Being one of the mainstream dancehall pioneers of instantly recognized preachers of the rags-to-riches narrative, an altogether common trope in the Nigerian music scene, one would think with Patoranking’s years of experience in the industry, he would at least make a move from the boring end of the spectrum he has remained despite over 5 body of work churned out in less than 5 years.
Safe for two songs on the ”Three” album, which so happens to be his third studio album, the project does a hands-on job of providing an immediate overview of itself; an inherently monotonous album, made possible by the bland, mediocre mix of the Jamaican/dancehall hypo-masculinity, loverboy representation, simple lyrics, impactless features, and unimaginative storytelling. These, in turn, producing an uneven result of blobs void of music, genuinety, and vibe alongside an awareness that the only people who will listen to the entirety of ”Three” are those who will be reviewing it; an excruciating 1hr of our time, and if I am being honest, a long time to spend alone with Patoranking.
The songs ”Yo Body” and ”Abule” stand out on this 12 cut collection, as they present a flow that oozes laidback colorful and efficacious reggae off surging, modern pop beats but somehow slither repeatedly into the mechanical haven of reheated reggaeton/dancehall.
Whine it ft Saulti Sol could have worked its way loose from the rest of the lukewarm tracks as the hook stands colorfully effective on its own but, lacks the power to do this largely based off of the lyrical content Patoranking’s employed on both verses; lackluster to say the least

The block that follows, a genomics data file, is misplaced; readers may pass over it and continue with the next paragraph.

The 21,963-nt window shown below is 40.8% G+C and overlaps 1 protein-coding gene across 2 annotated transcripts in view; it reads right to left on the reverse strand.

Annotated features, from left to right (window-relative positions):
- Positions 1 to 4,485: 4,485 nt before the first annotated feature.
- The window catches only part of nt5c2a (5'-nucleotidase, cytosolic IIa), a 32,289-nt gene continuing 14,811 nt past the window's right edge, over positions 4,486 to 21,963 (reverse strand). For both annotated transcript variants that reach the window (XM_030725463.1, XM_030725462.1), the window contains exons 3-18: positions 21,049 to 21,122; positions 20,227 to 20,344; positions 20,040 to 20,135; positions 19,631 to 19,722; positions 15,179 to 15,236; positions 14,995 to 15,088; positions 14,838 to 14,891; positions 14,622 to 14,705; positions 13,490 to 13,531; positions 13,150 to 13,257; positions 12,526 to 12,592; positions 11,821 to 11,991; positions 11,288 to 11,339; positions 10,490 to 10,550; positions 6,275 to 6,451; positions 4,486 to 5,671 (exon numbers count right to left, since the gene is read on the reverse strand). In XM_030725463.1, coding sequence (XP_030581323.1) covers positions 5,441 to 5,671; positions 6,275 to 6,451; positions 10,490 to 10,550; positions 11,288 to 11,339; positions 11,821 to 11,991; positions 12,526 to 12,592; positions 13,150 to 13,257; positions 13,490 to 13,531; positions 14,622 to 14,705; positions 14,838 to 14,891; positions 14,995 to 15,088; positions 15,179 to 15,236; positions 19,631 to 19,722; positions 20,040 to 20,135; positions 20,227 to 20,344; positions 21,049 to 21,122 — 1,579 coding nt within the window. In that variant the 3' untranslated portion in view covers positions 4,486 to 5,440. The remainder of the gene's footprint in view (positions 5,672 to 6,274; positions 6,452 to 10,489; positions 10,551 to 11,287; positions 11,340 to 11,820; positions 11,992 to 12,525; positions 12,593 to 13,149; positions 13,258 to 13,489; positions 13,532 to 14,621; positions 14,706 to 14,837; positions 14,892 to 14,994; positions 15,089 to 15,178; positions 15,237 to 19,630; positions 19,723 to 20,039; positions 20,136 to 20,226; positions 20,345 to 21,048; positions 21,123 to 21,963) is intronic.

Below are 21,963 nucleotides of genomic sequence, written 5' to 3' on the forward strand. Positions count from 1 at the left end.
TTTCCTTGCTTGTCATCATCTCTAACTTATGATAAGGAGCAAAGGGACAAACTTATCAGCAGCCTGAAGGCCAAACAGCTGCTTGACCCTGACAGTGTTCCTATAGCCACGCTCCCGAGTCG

Sauti Sol did play their part but failed to bring their A, or B, game. However, I must be said that if this track as well as the track titled ”Nobody” is played at a party, club, or gym, they may exude a certain offhand charm but not with the sick in the pit of the stomach kinda feeling that one may be headed for a bland marathon, a challenge many may, in fact, enjoy as adrenaline and alcohol comes into play here.
The featured acts on the project, in general, did a poor job as they failed to imprint their personal or geographic influence on ”Three”, a thing that should have come naturally to them except of course for one act on there who seems to have long faded into obscurity. Pato’s decision to have this person on ”Three,”, further proves how lost he is musically.
In an earlier review, I mentioned the need for artistes to sample old songs, an act that instead of building nostalgia as intended only takes them several steps back, revealing just how amateurish their records are and their unwillingness to grow. ”Black Girl Magic” a funk/rock song had an obvious semblance to Bruno Mars “24k magic”, he does so bad a job, his derivative lyrics, and amateurish recycled ”Brunomarcism” put a great dent in the gospel of ”Black Girl Magic”
Many of the songs on this project are best described as unnecessary, from the autobiographical drenched ”Lion In The Jungle,” to the poor attempt at preaching love and unity on ”Love is the answer,” bringing me to the conclusion that he can not earn a grain of respect from critics with yet another languid, lifeless, and generic body of work.